Mayoral Candidates Are Passionate (But Not Too Realistic) About Schools

Revisiting the Boston Teachers Union mayoral debate.

Moderating a candidates forum—especially among 11 competitors—does not give one the best vantage from which to assess the performances. Nevertheless, I have a few observations from last night’s Boston Teachers Union debate I was asked to lead.

Mostly, I got the sense that the passion about education, and even some considerable knowledge and experience about it, was not translating into much realism about what the next mayor of Boston faces. Perhaps that’s just campaign posturing. Maybe it was fear of the room full of opinionated teachers. Or, in some cases at least, it might just be a lack of depth in their thinking.

My hope, as I prepared for the forum, was not so much to get the candidates to list positions on a wide range of topics, but to draw them out, perhaps a little off their talking points, to get some sense of whether they can speak intelligently and meaningfully about the city’s school systems.

I started by asking a raise-your-hands question: Do you agree with the statement: “On balance, charter schools have had a positive effect on the education of Boston’s children.”

All of them raised their hand. (Charles Yancey was not there yet; Dan Conley did not attend.)

So from there, I took it as a given that charter schools are, will be, and should be a piece of the Boston educational puzzle. For the first round of questions, I tried to prod them on how to ensure and increase the beneficial effect as charters expand; whether in-district charters are preferable to Commonwealth Charter schools (and if not, why have them?); how to improve the adoption of best practices from charters to public schools (and vice versa); and how the city should push charter schools to accept more ELL and special needs learners (if indeed it should).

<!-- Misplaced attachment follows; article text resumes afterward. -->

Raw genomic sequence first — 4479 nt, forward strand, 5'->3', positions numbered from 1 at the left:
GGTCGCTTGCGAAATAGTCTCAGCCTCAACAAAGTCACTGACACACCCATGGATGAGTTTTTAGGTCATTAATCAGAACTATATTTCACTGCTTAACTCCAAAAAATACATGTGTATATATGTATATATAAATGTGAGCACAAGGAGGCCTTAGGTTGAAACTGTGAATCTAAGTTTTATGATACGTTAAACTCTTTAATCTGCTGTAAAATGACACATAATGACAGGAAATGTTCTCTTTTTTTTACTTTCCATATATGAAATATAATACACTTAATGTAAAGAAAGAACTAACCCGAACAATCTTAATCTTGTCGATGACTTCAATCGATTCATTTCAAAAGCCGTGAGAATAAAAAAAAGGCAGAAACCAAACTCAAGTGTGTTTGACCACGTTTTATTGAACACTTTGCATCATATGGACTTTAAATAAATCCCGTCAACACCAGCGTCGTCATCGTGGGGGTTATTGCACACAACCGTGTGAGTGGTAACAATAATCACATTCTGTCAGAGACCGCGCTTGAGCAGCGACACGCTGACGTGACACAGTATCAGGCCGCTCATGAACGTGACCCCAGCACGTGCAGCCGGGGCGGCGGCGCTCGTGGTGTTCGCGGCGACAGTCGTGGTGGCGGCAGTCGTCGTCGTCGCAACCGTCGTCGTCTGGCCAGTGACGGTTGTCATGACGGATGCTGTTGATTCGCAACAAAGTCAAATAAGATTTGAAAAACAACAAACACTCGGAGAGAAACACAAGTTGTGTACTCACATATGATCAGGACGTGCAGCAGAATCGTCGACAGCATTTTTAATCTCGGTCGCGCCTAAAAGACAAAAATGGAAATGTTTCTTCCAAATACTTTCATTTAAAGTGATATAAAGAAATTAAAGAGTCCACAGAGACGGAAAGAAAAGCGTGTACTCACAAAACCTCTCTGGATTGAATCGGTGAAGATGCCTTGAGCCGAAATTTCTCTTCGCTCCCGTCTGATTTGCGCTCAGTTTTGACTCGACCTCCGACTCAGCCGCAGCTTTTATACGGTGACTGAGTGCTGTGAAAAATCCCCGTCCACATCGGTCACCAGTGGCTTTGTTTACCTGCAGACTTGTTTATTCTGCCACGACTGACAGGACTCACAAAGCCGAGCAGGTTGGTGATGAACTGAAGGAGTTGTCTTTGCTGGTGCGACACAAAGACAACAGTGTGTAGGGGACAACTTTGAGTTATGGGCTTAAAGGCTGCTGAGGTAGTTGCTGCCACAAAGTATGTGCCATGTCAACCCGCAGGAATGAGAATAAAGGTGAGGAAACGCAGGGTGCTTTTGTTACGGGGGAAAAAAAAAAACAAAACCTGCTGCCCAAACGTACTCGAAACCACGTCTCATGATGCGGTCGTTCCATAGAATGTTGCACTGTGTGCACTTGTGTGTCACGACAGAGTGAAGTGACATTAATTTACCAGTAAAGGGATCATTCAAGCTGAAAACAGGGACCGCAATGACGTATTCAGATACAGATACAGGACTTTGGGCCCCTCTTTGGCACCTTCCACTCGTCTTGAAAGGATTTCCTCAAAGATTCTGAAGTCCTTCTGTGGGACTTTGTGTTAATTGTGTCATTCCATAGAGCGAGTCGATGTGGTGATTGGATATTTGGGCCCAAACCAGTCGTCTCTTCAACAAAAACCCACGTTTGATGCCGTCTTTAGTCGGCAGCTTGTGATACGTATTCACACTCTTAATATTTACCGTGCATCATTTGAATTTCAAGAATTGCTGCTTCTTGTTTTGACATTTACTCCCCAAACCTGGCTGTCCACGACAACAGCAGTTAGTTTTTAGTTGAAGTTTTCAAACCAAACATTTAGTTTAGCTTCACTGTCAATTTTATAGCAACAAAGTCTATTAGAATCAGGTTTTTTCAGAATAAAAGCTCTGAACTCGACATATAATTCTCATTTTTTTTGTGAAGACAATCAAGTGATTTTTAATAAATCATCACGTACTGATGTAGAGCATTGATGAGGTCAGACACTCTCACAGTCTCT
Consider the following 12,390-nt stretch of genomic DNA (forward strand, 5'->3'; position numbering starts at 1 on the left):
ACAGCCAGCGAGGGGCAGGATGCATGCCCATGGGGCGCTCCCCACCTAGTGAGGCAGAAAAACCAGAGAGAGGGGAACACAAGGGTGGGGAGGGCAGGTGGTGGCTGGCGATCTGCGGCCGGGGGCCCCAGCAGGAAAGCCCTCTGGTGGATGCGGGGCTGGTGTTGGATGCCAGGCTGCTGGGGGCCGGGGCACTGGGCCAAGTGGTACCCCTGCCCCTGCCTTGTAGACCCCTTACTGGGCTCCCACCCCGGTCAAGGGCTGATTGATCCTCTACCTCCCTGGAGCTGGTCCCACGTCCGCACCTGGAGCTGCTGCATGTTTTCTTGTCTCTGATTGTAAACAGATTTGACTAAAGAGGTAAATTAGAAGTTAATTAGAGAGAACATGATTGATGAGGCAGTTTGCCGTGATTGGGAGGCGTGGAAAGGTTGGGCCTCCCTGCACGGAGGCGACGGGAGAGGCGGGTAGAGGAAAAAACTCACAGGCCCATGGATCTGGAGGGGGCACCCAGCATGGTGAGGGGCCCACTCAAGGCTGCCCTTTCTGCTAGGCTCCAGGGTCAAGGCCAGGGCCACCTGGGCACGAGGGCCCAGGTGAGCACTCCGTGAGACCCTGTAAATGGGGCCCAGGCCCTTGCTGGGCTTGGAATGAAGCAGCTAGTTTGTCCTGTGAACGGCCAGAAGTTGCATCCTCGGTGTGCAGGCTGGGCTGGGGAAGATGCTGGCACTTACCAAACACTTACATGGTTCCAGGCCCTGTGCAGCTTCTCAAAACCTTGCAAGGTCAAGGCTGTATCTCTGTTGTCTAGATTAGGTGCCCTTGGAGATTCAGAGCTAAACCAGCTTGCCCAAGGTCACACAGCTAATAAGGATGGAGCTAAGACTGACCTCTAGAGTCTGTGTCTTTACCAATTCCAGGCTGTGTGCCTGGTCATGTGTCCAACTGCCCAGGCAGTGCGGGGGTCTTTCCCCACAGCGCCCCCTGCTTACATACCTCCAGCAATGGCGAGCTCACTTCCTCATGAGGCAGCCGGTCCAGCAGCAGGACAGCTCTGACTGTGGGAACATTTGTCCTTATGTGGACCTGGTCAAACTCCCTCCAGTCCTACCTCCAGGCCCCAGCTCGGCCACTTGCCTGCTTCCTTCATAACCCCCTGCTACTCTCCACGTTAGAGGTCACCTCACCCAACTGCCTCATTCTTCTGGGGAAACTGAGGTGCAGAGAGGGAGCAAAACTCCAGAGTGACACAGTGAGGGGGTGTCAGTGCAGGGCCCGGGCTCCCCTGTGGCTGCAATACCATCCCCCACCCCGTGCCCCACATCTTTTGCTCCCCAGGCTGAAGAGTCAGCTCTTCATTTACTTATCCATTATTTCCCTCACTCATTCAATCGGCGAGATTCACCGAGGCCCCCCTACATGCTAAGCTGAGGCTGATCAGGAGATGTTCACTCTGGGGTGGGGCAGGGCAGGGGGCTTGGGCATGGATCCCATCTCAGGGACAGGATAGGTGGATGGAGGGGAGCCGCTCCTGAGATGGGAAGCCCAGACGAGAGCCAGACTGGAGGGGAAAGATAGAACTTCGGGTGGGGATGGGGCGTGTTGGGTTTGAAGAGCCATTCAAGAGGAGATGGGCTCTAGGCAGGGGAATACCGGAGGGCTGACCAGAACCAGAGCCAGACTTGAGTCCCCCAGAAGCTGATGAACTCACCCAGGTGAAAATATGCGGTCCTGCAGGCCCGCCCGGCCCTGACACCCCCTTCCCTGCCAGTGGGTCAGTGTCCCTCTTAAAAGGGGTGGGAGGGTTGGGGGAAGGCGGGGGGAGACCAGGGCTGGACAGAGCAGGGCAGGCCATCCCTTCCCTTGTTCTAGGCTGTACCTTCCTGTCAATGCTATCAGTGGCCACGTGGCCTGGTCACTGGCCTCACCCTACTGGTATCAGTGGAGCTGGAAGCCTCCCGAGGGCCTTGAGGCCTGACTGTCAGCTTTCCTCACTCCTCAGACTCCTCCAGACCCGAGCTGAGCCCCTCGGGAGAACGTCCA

Again, I was busier than others in the room, so I’d like to hear from them; but I didn’t feel like I got very much from the candidates on any of that. They were happy to expound, often fervently, on what they like or don’t like about charter schools, or to insist on the greatness of public schools, or to complain about talking about charter schools. But very few of them wanted to actually talk about how to oversee a mixed educational system.

Likewise, as we moved on to other topics, every candidate (save David James Wyatt) raised their hand to agree with the statement: “There is too much emphasis on standardized testing in Boston’s schools.” What followed was much of the usual complaints about teaching to the test, lack of arts and other holistic learning and development, and so on. Not much on what to do about it, or where to get the funding for these arts and music programs. Lots of agreement on the need for more teacher and principal training and support, improving school facilities, providing more classroom supplies, integrating wrap-around services, and so on and so on; not much, to my ears, on how they could do what Tom Menino could not.